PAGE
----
Spicers to solve financial bottleneck

Spicers is slated to completely streamline its capital structure in a bid to merge its ordinary and hybrid shareholders, the proposal set to solve what the paper merchant calls a ‘financial stalemate’.

The paper giant has revealed it is in discussions with shareholders about a proposal to unify Spicers ordinary shareholders and preference holders, in a move it believes will ‘resolve several constraints that the current structure places on the company’.

If executed, the transaction will see Spicers acquire the remaining Paperlinx Step-up Preference Securities (SPS Units) in exchange for 545 ordinary shares to each holder.

The Spicers board says it trusts the restructure will assist the company in its operational turnaround and in undertaking the full range of financial and commercial activities ‘most listed entities take for granted’.

“Implementation of the proposed transaction would create a unified and simplified capital structure. Spicers may benefit by being able to raise capital and consider acquisitions beyond its current capabilities,” says Spicers.

[Related: Spicers finds new CEO]

A Spicers spokesperson told ProPrint the proposal will ‘resolve the Spicers dysfunctional capital structure’ and will improve supplier and client relationships thanks to a further liberalised financial arrangement.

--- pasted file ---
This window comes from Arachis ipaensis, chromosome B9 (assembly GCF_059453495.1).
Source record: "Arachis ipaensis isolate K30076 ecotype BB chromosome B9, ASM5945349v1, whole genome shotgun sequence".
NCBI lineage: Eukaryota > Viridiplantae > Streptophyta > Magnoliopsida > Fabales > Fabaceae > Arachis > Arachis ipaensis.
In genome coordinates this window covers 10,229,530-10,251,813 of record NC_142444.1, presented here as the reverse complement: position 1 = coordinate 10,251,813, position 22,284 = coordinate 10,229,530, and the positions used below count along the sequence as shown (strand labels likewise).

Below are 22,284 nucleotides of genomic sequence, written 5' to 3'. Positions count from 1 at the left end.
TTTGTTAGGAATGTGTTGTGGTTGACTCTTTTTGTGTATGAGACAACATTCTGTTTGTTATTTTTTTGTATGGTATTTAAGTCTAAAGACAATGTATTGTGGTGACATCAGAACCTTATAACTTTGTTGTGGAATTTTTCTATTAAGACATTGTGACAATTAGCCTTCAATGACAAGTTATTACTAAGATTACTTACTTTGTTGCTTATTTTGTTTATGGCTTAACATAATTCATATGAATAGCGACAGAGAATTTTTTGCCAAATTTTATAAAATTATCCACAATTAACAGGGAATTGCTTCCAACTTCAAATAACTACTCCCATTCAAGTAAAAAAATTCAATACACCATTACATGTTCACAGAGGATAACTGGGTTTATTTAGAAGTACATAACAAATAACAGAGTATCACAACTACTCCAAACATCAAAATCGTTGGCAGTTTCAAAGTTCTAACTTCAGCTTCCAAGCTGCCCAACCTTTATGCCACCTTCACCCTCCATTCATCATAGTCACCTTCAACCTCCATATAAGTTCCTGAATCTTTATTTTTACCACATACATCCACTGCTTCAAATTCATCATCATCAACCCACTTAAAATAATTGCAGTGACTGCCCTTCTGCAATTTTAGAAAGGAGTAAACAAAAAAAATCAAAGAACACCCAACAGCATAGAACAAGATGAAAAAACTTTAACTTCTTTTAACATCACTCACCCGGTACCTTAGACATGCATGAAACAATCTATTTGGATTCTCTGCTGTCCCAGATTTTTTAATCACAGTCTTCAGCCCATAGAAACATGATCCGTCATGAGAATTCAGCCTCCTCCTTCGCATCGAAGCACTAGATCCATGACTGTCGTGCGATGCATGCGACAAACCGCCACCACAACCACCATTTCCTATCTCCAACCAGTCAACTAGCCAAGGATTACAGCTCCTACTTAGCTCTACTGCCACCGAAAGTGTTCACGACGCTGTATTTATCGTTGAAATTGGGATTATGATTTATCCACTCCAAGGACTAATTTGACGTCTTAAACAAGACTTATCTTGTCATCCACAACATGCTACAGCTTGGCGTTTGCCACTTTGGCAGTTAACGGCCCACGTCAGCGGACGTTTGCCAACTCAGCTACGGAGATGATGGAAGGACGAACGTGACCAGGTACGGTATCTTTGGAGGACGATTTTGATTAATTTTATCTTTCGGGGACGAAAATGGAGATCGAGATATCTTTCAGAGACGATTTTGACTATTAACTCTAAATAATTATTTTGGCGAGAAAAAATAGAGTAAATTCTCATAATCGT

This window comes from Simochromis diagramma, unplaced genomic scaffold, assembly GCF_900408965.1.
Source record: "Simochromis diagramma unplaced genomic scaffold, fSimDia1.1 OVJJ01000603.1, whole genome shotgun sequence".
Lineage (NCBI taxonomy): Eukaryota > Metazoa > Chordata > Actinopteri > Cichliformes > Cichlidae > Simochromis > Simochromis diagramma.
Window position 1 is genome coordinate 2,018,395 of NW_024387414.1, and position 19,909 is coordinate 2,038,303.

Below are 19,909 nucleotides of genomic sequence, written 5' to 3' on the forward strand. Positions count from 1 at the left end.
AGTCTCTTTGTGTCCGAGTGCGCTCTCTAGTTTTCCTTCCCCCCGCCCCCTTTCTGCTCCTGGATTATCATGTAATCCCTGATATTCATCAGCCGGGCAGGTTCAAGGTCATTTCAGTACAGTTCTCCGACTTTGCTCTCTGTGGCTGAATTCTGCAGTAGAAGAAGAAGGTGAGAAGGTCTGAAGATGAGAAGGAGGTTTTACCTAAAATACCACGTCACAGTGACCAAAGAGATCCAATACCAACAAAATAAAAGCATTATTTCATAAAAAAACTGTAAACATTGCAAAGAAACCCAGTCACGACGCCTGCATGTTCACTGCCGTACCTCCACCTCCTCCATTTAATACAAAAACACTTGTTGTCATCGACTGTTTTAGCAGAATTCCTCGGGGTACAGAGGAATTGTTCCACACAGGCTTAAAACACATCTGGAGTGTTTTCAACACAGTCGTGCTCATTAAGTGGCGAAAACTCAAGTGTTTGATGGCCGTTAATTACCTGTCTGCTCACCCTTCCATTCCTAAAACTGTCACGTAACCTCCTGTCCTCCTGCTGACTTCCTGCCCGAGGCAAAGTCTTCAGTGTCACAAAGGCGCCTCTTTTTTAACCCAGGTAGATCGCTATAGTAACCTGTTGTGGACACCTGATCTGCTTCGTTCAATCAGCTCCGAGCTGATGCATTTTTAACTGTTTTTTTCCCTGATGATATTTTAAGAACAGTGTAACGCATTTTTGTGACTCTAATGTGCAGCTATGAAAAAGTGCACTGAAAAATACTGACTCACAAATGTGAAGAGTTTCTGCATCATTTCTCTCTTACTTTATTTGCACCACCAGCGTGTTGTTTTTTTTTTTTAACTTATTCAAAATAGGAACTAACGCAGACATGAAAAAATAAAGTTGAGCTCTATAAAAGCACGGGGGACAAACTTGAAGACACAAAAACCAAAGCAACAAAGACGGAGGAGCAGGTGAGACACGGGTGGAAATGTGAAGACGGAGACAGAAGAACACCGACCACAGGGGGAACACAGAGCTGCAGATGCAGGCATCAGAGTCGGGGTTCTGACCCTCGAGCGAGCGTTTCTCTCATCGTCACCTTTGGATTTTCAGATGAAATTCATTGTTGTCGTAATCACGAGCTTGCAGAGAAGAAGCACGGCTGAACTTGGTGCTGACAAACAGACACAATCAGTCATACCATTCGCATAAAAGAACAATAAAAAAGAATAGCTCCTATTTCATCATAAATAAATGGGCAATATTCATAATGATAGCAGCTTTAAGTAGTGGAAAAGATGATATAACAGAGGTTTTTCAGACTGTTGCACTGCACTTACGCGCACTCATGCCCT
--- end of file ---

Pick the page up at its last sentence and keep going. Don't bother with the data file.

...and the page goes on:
“The proposal will see Spicers return to a normal financial structure for an ASX-listed company, as it has been in a sort of financial stalemate for some time,” says a company spokesperson.

“It has been a long-running issue for the company, and Spicers has attempted it previously however was unsuccessful. Hopefully it strikes the right note with shareholders.”

A shareholder restructure would also see the paper supplier able to pay dividends, according to the Spicers representative.

The proposal comes soon after controversial former Spicers boss Andrew Price hit out at the paper giant for its recent ‘underperformance’, saying he believed the board had no plans to resolve its issues.

Spicers says it is still in ‘ongoing discussions’ with its Trust Company, and more details about the proposal are set to follow in the coming months. 

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